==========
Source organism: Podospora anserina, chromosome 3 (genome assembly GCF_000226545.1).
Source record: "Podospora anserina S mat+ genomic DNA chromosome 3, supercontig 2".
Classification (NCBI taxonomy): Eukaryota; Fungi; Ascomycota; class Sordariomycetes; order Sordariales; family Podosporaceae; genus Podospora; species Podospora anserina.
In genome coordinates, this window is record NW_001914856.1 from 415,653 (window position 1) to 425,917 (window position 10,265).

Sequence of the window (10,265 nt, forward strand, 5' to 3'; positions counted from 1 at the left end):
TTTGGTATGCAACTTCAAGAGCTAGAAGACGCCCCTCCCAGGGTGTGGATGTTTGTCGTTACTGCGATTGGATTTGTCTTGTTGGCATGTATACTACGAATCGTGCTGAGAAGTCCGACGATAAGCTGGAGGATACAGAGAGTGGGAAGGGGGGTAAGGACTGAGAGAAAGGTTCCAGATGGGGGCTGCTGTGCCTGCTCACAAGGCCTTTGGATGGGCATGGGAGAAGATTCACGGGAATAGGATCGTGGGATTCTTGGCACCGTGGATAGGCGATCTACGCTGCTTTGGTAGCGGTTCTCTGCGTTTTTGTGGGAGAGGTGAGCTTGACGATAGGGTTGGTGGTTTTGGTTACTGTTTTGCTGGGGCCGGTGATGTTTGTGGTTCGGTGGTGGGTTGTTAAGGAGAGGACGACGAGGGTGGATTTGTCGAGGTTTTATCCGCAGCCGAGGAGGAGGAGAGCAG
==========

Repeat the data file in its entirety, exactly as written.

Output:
Source organism: Podospora anserina, chromosome 3 (genome assembly GCF_000226545.1).
Source record: "Podospora anserina S mat+ genomic DNA chromosome 3, supercontig 2".
Classification (NCBI taxonomy): Eukaryota; Fungi; Ascomycota; class Sordariomycetes; order Sordariales; family Podosporaceae; genus Podospora; species Podospora anserina.
In genome coordinates, this window is record NW_001914856.1 from 415,653 (window position 1) to 425,917 (window position 10,265).

Sequence of the window (10,265 nt, forward strand, 5' to 3'; positions counted from 1 at the left end):
TTTGGTATGCAACTTCAAGAGCTAGAAGACGCCCCTCCCAGGGTGTGGATGTTTGTCGTTACTGCGATTGGATTTGTCTTGTTGGCATGTATACTACGAATCGTGCTGAGAAGTCCGACGATAAGCTGGAGGATACAGAGAGTGGGAAGGGGGGTAAGGACTGAGAGAAAGGTTCCAGATGGGGGCTGCTGTGCCTGCTCACAAGGCCTTTGGATGGGCATGGGAGAAGATTCACGGGAATAGGATCGTGGGATTCTTGGCACCGTGGATAGGCGATCTACGCTGCTTTGGTAGCGGTTCTCTGCGTTTTTGTGGGAGAGGTGAGCTTGACGATAGGGTTGGTGGTTTTGGTTACTGTTTTGCTGGGGCCGGTGATGTTTGTGGTTCGGTGGTGGGTTGTTAAGGAGAGGACGACGAGGGTGGATTTGTCGAGGTTTTATCCGCAGCCGAGGAGGAGGAGAGCAG